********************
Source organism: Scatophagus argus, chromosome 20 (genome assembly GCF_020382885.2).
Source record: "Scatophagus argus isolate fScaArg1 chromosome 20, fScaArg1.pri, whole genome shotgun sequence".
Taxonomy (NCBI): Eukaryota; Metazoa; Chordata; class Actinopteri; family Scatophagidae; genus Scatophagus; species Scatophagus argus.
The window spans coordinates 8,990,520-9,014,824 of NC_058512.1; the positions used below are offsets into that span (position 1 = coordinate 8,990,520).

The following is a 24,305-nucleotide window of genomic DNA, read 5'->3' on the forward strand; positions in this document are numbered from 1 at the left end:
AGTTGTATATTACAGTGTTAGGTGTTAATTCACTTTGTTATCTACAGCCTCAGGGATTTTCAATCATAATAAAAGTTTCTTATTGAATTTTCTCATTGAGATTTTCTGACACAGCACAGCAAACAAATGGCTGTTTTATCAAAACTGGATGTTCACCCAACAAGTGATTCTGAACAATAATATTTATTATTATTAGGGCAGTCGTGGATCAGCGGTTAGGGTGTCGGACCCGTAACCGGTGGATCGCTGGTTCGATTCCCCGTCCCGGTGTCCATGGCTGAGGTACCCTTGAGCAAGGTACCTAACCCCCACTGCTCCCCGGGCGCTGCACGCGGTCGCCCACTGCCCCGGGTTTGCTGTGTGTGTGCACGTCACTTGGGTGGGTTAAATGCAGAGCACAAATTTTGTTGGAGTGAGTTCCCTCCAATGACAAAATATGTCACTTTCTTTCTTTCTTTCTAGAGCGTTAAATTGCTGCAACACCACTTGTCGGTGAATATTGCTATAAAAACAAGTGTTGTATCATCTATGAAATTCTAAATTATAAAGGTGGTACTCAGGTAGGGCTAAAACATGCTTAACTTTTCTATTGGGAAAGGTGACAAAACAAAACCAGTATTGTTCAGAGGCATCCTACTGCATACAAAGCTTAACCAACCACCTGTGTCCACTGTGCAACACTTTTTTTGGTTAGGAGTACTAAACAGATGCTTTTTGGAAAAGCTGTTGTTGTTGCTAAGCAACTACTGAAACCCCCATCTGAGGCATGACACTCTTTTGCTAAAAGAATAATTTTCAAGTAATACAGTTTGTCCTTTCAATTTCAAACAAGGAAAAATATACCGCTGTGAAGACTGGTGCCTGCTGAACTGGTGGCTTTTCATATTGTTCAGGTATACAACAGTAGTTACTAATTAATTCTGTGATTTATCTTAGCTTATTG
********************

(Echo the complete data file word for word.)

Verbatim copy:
Source organism: Scatophagus argus, chromosome 20 (genome assembly GCF_020382885.2).
Source record: "Scatophagus argus isolate fScaArg1 chromosome 20, fScaArg1.pri, whole genome shotgun sequence".
Taxonomy (NCBI): Eukaryota; Metazoa; Chordata; class Actinopteri; family Scatophagidae; genus Scatophagus; species Scatophagus argus.
The window spans coordinates 8,990,520-9,014,824 of NC_058512.1; the positions used below are offsets into that span (position 1 = coordinate 8,990,520).

The following is a 24,305-nucleotide window of genomic DNA, read 5'->3' on the forward strand; positions in this document are numbered from 1 at the left end:
AGTTGTATATTACAGTGTTAGGTGTTAATTCACTTTGTTATCTACAGCCTCAGGGATTTTCAATCATAATAAAAGTTTCTTATTGAATTTTCTCATTGAGATTTTCTGACACAGCACAGCAAACAAATGGCTGTTTTATCAAAACTGGATGTTCACCCAACAAGTGATTCTGAACAATAATATTTATTATTATTAGGGCAGTCGTGGATCAGCGGTTAGGGTGTCGGACCCGTAACCGGTGGATCGCTGGTTCGATTCCCCGTCCCGGTGTCCATGGCTGAGGTACCCTTGAGCAAGGTACCTAACCCCCACTGCTCCCCGGGCGCTGCACGCGGTCGCCCACTGCCCCGGGTTTGCTGTGTGTGTGCACGTCACTTGGGTGGGTTAAATGCAGAGCACAAATTTTGTTGGAGTGAGTTCCCTCCAATGACAAAATATGTCACTTTCTTTCTTTCTTTCTAGAGCGTTAAATTGCTGCAACACCACTTGTCGGTGAATATTGCTATAAAAACAAGTGTTGTATCATCTATGAAATTCTAAATTATAAAGGTGGTACTCAGGTAGGGCTAAAACATGCTTAACTTTTCTATTGGGAAAGGTGACAAAACAAAACCAGTATTGTTCAGAGGCATCCTACTGCATACAAAGCTTAACCAACCACCTGTGTCCACTGTGCAACACTTTTTTTGGTTAGGAGTACTAAACAGATGCTTTTTGGAAAAGCTGTTGTTGTTGCTAAGCAACTACTGAAACCCCCATCTGAGGCATGACACTCTTTTGCTAAAAGAATAATTTTCAAGTAATACAGTTTGTCCTTTCAATTTCAAACAAGGAAAAATATACCGCTGTGAAGACTGGTGCCTGCTGAACTGGTGGCTTTTCATATTGTTCAGGTATACAACAGTAGTTACTAATTAATTCTGTGATTTATCTTAGCTTATTG